An integrative approach to understanding foraging behavior of southern elephant seals using novel methods of oceanographic data collection

EPA Grant Number: F5E11031
Title: An integrative approach to understanding foraging behavior of southern elephant seals using novel methods of oceanographic data collection
Investigators: McDonald, Birgitte
Institution: University of California - Santa Cruz
EPA Project Officer: Lee, Sonja
Project Period: September 1, 2005 through August 31, 2008
Project Amount: $111,344
RFA: STAR Graduate Fellowships (2005) RFA Text |  Recipients Lists
Research Category: Academic Fellowships


The goal of this study is to investigate, in southern elephant seals (Mirounga leonina) off the Antarctic Peninsula, the relationship of specific diving behavior and animal movements to oceanographic and bathymetric features, develop and test models of these features’ role in defining habitat use, and predict how these animals might respond to oceanographic variations that are coupled with climate change.


Seals will be instrumented with Satellite Relay Data Loggers (SRDLs – Sea Mammal Research Unit). The SRDLs collect, summarize, and transmit data on the animal’s behavior (location, dive depth, and dive duration) and environment (temperature, salinity, and light) via the ARGOS satellite system. This allows for near real-time tracking and accurate geopositioning.

I will use the animal derived temperature and salinity data to place behavior in the context of water masses by defining habitat types using hierarchical agglomerative cluster analysis on the temperature and salinity profiles. Each dive's combined temperature and salinity profile can then be assigned to a cluster that will be examined for a relationship to known water types in the Southern Ocean. I will then examine the diving behavior in the different clusters. Habitat usage will be modeled based on individual seal utilization. Animals show preference for a habitat when it uses an area more than would be expected on the basis of relative availability of the habitat. I will then use a Generalized Additive model approach to relate the spatial utilization of the seals to the environmental variables defining the habitats. These data will be used to investigate foraging behavior and see how the seals change their behavior to deal with seasonal and annual variation.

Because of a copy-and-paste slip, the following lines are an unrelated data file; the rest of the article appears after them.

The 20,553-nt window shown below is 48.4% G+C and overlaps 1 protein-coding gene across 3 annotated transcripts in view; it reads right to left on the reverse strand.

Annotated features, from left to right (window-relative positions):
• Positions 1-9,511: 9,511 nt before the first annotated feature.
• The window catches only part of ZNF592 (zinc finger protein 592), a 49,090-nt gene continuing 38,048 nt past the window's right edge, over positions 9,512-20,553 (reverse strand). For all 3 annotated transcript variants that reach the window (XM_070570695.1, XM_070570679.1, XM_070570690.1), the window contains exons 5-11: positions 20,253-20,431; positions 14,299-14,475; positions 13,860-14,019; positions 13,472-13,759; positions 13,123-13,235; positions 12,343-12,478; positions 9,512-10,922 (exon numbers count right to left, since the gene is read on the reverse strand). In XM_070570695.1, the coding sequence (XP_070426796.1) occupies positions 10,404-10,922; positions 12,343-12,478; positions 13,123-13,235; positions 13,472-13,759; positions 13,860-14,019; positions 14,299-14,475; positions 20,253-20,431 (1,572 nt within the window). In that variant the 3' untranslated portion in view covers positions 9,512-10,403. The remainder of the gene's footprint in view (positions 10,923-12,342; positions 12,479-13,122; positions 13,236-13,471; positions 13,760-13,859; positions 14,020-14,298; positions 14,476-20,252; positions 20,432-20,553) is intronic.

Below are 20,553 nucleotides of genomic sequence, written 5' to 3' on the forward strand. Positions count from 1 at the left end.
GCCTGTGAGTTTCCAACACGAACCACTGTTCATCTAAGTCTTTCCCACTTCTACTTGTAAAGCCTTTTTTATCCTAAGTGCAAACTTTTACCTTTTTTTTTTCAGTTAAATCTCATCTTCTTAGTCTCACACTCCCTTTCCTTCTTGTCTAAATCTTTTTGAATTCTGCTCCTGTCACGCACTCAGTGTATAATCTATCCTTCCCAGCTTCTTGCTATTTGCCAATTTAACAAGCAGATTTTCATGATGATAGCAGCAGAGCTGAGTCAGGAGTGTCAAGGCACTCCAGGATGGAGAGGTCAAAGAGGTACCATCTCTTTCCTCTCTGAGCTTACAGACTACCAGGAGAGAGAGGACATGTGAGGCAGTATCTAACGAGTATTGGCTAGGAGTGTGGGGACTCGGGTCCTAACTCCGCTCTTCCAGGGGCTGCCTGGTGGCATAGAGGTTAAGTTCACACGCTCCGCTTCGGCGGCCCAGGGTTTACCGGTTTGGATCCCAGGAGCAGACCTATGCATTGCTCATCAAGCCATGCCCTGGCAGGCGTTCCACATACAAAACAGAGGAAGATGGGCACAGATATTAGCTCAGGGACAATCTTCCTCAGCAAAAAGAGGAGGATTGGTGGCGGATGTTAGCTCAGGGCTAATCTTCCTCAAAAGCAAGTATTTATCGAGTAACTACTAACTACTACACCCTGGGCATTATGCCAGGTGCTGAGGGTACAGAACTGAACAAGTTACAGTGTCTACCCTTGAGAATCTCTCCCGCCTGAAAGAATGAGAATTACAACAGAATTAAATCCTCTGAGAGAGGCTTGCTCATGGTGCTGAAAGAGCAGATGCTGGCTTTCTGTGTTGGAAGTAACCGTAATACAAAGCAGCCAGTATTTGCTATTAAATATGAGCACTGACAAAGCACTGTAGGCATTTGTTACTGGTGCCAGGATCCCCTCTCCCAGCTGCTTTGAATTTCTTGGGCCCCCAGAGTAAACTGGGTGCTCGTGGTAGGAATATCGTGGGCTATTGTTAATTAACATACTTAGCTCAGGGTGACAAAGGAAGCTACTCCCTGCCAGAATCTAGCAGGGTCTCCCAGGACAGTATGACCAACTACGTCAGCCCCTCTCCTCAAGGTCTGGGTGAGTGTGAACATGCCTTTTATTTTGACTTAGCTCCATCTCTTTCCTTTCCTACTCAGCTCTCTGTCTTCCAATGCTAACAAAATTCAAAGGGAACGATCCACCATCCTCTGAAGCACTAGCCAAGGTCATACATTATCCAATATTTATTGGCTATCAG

Expected Results:

This study will provide information on the foraging behavior of one of the Southern Oceans prominent apex predators. Global warming will likely affect oceanographic features such as currents, eddies, and ice edge characteristics. This three-year study will most likely not demonstrate affects of global warming on elephant seals but it can provide data that can be used as a baseline in the future. With the information obtained from this study on the mechanisms seals are using to find prey, I will be able to model what affects global warming will have on this species.

Supplemental Keywords:

Southern elephant seal, Mirounga leonina, habitat usage, foraging, Antarctic peninsula, Livingston Island, AMLR, global warming, oceanographic features, CTD, satellite tags,, RFA, Scientific Discipline, Air, Ecosystem Protection/Environmental Exposure & Risk, climate change, Air Pollution Effects, Habitat, Environmental Monitoring, Atmosphere, remote sensing, habitat dynamics, habitat use, animal responses, habitat disturbance, elephant seals, ecological consequences, environmental stress, bathymetric models, habitat population structure, foraging behavior

Progress and Final Reports:

  • 2006
  • 2007
  • Final